Mark Lippert, the nominee for U.S. ambassador to South Korea, has excellent qualifications to take up the job and would well serve both nations if the Senate confirms his nomination, the State Department said Monday.
Lippert, chief of staff to Defense Secretary Chuck Hagel, was nominated in early May to replace Sung Kim as the top U.S. envoy to Seoul. The Senate Foreign Relations Committee held a confirmation hearing for him on June 18 and approved the nomination on June 24.
But his appointment has since been stuck in the Senate, along with dozens of others. And last week, Republicans in the Senate rejected calls from the committee's chairman for confirming Lippert's nomination, claiming he is a "political nominee."
"I would say that Mark Lippert, who has been the chief of staff at the Defense Department, has been a close adviser to the president, has served proudly his country in the military," State Department spokeswoman Jen Psaki said at a regular press briefing.
"I've had the pleasure of working with him on several occasions. I think his qualifications speak for themselves and South Korea and the United States would be well served having him there," she said in response to a request for comment on Senate Republications' refusal to endorse him.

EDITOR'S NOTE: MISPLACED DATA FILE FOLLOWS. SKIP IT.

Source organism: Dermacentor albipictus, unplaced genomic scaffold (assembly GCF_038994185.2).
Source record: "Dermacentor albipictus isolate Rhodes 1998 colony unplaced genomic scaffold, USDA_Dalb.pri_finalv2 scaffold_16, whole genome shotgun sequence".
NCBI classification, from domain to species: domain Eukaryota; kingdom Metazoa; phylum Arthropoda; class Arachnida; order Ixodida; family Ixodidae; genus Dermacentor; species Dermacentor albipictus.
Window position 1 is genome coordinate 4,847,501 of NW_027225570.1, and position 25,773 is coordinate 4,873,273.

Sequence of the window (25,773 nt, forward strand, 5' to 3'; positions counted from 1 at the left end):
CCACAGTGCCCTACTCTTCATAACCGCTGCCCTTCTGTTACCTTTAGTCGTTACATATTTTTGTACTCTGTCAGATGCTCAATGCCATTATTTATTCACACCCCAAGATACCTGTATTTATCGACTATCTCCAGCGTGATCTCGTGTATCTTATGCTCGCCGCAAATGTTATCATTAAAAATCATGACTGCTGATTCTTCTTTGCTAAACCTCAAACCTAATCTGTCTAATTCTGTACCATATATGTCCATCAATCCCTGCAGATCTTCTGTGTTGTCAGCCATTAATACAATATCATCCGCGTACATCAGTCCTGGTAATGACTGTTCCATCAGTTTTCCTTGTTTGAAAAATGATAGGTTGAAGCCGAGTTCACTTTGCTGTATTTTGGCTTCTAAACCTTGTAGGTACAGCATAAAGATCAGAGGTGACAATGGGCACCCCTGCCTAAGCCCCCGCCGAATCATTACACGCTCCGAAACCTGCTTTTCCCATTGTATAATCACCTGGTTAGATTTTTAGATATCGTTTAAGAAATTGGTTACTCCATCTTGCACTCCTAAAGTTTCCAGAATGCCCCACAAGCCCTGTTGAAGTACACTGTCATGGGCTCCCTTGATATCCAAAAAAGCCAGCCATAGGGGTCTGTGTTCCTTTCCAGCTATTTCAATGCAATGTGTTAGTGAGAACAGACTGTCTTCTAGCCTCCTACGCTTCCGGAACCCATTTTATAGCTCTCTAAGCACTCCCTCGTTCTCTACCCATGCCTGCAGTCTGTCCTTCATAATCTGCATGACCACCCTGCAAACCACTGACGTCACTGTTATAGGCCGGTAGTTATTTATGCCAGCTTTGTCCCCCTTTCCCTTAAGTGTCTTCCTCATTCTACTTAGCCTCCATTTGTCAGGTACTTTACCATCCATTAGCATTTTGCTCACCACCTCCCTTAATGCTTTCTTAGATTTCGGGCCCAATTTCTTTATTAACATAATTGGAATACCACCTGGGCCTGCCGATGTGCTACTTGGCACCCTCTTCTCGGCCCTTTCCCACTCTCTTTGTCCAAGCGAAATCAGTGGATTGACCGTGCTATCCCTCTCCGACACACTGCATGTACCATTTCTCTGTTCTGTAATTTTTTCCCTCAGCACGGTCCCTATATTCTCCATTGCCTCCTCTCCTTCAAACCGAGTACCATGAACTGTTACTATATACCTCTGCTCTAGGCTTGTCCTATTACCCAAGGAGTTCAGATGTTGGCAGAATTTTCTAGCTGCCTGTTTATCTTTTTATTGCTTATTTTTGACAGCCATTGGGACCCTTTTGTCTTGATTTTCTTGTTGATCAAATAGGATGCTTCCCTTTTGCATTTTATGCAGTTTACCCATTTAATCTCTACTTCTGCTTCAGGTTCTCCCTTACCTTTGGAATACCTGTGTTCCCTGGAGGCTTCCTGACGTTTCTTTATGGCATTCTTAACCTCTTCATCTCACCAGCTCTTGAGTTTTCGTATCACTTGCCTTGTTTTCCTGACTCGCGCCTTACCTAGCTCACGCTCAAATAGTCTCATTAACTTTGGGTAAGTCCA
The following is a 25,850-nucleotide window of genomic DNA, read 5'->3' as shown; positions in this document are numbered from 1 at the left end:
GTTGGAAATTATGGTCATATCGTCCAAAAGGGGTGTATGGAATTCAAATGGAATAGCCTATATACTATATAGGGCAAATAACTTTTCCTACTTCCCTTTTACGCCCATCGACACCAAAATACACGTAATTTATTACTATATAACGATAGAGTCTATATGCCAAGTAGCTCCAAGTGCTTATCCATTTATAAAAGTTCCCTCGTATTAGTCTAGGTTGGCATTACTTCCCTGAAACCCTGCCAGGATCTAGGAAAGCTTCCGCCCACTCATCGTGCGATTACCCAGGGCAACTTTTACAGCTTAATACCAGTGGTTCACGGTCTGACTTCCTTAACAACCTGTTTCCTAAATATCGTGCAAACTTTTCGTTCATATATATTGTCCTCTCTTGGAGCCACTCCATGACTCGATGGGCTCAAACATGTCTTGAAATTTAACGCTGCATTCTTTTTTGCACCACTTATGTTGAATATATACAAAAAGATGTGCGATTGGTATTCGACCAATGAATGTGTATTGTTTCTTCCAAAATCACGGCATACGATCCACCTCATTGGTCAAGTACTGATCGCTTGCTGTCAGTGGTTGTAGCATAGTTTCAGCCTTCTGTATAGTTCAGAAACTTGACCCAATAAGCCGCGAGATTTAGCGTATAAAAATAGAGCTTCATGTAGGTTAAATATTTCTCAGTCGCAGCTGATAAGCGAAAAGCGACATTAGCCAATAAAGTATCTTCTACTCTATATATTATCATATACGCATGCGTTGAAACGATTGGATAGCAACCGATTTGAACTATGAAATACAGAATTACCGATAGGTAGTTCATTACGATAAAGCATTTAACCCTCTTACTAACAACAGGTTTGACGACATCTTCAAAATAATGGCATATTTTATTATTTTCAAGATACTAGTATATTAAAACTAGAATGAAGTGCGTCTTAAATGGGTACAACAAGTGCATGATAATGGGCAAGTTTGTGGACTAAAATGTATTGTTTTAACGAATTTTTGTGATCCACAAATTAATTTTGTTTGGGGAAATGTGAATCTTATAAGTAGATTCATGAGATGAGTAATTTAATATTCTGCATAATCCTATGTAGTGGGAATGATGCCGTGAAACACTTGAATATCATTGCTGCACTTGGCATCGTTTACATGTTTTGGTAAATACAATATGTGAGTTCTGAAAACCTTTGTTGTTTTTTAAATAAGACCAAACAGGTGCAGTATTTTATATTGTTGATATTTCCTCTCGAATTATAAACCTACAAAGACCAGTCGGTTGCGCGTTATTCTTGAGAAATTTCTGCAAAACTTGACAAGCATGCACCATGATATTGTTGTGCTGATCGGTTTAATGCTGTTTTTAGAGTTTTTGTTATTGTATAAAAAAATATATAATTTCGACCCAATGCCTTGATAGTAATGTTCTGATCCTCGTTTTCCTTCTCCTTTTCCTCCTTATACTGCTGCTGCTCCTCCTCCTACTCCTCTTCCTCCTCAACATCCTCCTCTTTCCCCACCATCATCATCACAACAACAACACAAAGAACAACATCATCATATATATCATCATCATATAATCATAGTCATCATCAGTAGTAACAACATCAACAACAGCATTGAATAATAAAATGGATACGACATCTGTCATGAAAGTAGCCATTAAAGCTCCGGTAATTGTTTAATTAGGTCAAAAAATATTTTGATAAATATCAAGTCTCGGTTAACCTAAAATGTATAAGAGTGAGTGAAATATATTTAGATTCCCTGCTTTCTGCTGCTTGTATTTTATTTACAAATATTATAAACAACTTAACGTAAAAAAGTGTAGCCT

The Senate went into recess for the month of August on Thursday.
Concerns have grown that Lippert's nomination could not be confirmed until after November's midterm elections because when the Senate reopens in September the session will last only 12 days. In addition, issues related to the midterm elections are expected to overshadow other matters from October.
Regardless of Lippert's confirmation, the outgoing ambassador, Kim, is expected to return to the State Department, sources said.
In that case, the post of U.S. ambassador to Seoul could be left vacant until Lippert's nomination is approved. (Yonhap)